The Work Behind the Wand

The Work Behind the Wand

Washington Metropolitan Philharmonic Conductor talks about his orchestra and his craft.

The role of orchestra conductor is fraught with irony. The orchestra’s public face has his back to the audience in performance. And, despite his prominent position and rhythmic gestures, if you want to judge a conductor you have to take your eyes off him, said Ulysses James, the conductor and music director of the Washington Metropolitan Philharmonic.

“If one looks at the musicians and senses a strong sense of enthused but very concentrated and serious commitment to the music they’re making, and watches how they react non-verbally to the conductor, they’ll recognize how well a conductor is doing. That’s probably the best measure,” he said.

James says that judging himself by the second-by-second performance of the 60 to 70 musicians in his orchestra reveals the difficulty of his job. “I find that conducting is very demanding mentally because there are so many things that you have to be aware of at one time as the performance unfolds. You’re processing on many different levels: everything from the emotional side of music-making to the definite, cognitive side; trying to track specifically what’s happening note-wise and also tracking how the musicians are performing. [You're] also providing them with nonverbal responses and watching their nonverbal responses to make sure things are going well. It requires whole brain thinking from to moment.”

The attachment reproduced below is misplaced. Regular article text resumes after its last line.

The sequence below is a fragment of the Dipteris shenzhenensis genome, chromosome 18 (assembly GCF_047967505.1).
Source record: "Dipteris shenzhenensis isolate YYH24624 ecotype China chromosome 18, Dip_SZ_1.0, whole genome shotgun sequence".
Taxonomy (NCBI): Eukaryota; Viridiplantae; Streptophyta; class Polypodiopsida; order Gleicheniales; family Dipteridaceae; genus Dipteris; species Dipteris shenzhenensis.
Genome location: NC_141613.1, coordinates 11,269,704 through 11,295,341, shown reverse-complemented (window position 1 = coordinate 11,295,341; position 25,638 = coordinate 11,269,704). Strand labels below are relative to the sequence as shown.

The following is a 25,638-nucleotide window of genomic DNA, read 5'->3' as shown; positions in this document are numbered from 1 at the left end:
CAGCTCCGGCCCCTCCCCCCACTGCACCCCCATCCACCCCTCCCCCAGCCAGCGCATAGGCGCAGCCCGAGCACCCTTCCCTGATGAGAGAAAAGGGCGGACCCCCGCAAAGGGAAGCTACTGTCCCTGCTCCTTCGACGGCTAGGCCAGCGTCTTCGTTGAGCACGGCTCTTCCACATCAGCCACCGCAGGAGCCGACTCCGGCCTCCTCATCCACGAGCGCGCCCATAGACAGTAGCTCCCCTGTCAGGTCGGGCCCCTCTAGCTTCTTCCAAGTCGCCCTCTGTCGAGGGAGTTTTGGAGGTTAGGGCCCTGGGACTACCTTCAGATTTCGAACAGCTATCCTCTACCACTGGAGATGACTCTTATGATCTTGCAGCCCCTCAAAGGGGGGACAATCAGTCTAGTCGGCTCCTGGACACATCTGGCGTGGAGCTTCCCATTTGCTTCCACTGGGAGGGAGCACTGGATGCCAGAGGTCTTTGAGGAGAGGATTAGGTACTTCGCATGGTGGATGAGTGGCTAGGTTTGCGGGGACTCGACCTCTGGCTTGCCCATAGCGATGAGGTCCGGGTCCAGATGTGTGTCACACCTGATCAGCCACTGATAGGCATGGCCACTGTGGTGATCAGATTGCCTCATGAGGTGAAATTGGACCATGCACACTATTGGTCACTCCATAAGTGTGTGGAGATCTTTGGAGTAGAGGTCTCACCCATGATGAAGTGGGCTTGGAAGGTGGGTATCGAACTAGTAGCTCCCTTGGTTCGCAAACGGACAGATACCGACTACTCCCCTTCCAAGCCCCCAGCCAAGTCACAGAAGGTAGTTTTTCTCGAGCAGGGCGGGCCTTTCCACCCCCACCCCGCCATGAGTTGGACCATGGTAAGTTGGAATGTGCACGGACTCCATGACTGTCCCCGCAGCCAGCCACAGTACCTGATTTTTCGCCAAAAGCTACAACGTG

James said the conductor’s gestures are not commands. Rather they are invitations that “release the musicians to perform.” During a performance, when the conductor appears to be at his most commanding, he is actually engaged in an act of supplication. “My view of the conductor is that it’s someone who ideally serves both the music and the musicians,” said James.

“The conductor is someone who inspires musicians to play well. And that means that the conductor is someone who has spent the time to really have a concept of how the music should be performed so that it creates the most meaning for the listener.”

It is during the countless, unseen rehearsals that the conductor expresses his vision most forcefully. “The motions of a conductor during a performance are a little misleading,” James said. “Most of the work gets done during rehearsals.”

“Most people don’t think much about the logistics or the requirements to prepare for the performance,” said James. “There’s an immense amount of time and effort that go into that. [Even] most musicians don’t give it much thought. There’s a certain element of having to be a bit like a coach when you’re preparing music because you have to be willing to tell people when they’re doing things well and when they’re not doing as well as they should. But particularly in a community orchestra, that has to be done in a way that respects individuals."

OF COURSE, the work isn’t done by the conductor alone. “It seems to me conductors in general receive a bit more attention than they should,” said James, “because the people who really make the music are the orchestra members.”

The orchestra is divided into sections, one for each instrument. The leader of section is called the principal musician.